The scoreboard reads 135 for 2, Inzamam, flails at the delivery and it flies off the pad; a prowling Rhodes at backward point swoops on the ball, a panicking Imran has Inzamam scooting back too late.

Memory recalls it in slow motion: Rhodes analytically processing the moment; in the next eight seconds he charges in, ball in hand, arm outstretched, dismantling the stumps to perform the most celebrated run-out and fielding act of the decade, creating an international reputation and establishing a legacy.

Comments have now been closed for this article

  • BMayuresh on November 2, 2010, 3:33 GMT

    @Pathiyal: Yes, there was a Indian Hero ... the actual WALL in terms of fielding who even had forced the great Don Bradman raise eyebrows....completely fearless and that was Ekki (The great Eknath Solkar) http://www.cricinfo.com/india/content/story/211897.html The only person you could compare Jonty to.... mark the carefully used words dont compare Ekki to Jonty but vice versa....the reason when Ekki played the safety measures were almost absent and even then the positions he stood at ... even Jonty has not dared that.

  • van_hauz on October 31, 2010, 20:44 GMT

    @Avradeep. Some history lessons would really serve you well. You remember well that India beat Zimbabwe in WC92. But you claim it was the only match India won. Have you forgotten that India beat Pakistan too? Anyway, this is a piece about Jonty's run out and for sheer audacity and anti-gravity pyrotechnics, I don't think this piece of fielding can be surpassed. Anticipation, clarity of thought and execution. The only thing that comes close (and that is to say around 100 miles near Jonty's run out) would probably be Mohd Kaif's run out of Nick Knight at Kingsmead during the 2003 world cup.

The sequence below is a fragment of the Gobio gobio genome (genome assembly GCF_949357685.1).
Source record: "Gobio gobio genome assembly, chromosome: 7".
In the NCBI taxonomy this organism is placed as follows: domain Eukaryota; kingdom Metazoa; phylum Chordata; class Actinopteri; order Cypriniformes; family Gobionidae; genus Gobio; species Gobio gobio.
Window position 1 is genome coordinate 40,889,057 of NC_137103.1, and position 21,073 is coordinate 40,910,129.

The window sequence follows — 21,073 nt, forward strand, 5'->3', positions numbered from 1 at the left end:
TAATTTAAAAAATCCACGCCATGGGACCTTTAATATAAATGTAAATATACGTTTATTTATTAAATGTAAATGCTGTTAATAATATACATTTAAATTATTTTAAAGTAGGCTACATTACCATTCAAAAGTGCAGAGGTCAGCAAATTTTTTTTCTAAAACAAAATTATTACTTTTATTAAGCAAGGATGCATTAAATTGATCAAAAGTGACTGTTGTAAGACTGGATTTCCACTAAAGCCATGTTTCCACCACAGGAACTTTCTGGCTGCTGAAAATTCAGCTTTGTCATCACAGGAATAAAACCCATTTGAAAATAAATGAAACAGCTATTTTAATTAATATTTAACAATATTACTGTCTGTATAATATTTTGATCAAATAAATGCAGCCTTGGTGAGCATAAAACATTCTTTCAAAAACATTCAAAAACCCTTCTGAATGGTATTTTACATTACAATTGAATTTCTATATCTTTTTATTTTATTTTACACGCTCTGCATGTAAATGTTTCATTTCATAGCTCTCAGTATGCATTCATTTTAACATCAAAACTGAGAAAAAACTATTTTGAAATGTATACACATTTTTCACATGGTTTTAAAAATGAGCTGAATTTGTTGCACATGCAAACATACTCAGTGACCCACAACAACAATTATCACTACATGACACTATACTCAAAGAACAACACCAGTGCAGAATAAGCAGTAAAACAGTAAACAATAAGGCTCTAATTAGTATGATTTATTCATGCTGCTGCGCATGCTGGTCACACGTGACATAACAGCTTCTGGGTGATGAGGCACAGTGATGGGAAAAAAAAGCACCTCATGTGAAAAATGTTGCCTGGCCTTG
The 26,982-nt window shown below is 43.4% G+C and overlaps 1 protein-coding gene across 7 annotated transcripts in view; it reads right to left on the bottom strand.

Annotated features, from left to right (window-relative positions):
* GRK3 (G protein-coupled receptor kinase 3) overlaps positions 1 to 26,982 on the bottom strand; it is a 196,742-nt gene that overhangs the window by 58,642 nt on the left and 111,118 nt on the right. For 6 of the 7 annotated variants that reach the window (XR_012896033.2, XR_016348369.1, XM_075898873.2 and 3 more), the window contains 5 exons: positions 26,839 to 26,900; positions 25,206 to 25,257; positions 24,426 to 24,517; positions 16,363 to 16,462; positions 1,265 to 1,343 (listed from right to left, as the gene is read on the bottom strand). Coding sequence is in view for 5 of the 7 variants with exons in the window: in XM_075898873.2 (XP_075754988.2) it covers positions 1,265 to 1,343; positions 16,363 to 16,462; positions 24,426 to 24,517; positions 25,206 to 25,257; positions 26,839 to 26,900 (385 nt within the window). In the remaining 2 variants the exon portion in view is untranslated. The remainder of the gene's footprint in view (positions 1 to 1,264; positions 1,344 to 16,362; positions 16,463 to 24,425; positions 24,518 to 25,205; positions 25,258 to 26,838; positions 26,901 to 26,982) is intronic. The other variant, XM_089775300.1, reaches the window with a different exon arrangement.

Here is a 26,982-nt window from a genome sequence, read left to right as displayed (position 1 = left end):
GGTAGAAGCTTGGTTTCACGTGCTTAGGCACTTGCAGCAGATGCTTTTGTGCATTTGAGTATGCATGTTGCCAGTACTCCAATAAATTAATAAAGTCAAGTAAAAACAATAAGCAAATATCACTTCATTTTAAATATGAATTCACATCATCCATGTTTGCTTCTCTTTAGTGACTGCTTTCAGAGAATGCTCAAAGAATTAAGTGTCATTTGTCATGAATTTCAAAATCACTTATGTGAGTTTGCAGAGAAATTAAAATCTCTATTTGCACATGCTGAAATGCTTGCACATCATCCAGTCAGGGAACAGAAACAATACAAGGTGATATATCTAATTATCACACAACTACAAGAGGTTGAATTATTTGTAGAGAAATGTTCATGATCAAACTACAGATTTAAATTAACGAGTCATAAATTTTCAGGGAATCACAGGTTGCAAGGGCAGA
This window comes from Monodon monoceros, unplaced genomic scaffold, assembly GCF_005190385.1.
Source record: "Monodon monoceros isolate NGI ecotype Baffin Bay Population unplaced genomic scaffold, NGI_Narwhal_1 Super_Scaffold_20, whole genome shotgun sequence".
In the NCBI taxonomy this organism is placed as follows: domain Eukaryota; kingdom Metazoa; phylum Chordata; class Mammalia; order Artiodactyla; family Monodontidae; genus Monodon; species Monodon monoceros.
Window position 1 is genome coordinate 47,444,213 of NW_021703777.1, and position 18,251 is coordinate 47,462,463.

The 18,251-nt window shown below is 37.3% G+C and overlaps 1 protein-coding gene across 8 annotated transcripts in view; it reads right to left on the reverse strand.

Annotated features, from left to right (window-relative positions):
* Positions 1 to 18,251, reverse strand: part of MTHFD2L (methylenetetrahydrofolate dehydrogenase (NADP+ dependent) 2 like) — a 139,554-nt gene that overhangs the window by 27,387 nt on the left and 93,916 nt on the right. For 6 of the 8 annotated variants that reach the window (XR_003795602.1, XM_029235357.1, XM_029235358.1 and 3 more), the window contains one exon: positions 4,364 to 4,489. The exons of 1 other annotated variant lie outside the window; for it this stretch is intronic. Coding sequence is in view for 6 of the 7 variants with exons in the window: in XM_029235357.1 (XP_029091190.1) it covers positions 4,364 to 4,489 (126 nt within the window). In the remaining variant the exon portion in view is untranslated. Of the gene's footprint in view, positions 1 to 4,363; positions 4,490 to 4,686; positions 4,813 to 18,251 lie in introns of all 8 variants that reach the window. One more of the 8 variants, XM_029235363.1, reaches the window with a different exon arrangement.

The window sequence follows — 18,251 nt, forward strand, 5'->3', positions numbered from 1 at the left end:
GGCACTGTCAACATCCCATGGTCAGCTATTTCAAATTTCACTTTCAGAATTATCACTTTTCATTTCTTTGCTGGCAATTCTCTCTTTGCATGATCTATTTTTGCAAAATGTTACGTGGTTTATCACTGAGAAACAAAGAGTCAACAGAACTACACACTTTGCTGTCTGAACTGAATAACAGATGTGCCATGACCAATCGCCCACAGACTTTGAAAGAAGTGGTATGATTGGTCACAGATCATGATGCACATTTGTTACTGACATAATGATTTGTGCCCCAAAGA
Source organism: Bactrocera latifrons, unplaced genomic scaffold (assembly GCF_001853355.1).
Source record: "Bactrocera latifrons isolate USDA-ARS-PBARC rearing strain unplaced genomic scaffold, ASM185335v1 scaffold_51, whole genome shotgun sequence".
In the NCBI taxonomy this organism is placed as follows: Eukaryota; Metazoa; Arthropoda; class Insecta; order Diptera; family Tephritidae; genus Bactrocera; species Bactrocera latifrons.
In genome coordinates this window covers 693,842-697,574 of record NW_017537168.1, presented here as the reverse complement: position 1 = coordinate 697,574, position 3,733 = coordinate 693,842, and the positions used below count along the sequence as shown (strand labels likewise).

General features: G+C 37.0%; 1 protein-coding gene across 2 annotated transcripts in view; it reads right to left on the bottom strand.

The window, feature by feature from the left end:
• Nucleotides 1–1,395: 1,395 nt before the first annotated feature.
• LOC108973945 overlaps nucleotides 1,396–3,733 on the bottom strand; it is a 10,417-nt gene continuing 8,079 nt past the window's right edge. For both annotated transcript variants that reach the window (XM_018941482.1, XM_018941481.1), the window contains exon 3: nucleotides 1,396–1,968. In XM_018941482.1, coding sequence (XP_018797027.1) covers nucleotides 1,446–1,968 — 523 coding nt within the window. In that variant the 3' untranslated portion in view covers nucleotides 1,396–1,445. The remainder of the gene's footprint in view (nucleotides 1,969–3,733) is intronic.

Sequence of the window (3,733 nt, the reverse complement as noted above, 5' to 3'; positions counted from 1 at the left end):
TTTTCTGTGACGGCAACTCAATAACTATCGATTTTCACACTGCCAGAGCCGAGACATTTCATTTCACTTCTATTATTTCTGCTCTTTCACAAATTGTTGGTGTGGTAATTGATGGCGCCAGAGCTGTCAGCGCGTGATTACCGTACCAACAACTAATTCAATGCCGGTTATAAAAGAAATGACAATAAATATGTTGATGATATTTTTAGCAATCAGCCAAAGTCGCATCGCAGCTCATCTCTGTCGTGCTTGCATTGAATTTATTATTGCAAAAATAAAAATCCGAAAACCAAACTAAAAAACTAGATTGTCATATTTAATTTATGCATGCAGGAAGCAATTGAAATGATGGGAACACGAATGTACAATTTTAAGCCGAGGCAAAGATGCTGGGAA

• cricketchopper on October 31, 2010, 19:42 GMT

    Fawwad Baccus was a better fielder when it comes to catching. Once he was standing at short mid wicket against Pakistan. Batsman hit a hard short but he caught it from few years.

  • farhankhan82 on October 31, 2010, 17:24 GMT

    Avradeep , as they say people have a short memory , other gentleman said the year 2001 and you say it was 1999 ,just to correct you, that Rain effected final between India and SouthAfrica was actually in February 1997(dont remember exact date)played in Kingsmead-Durban, SouthAfrica, and Rhodes took a blinder at point , completely airborne to catch hold of Sachin's severely cracking Square cut and send him back to pavilion, how ever in the re played final india fell short by just 18 Runs and this match was touted as "Can India repeat TITAN CUP FINAL" , 3 months earlier in Nov-1996 India had lost all league matches to SA but came back strongly to win the final at Mumbai. Really interesting were those days...players such as Donald,Pollock, Cronje,Kallis,kirsten and Sachin,Azhar,Dravid,Srinath, Robin singh etc were at their best.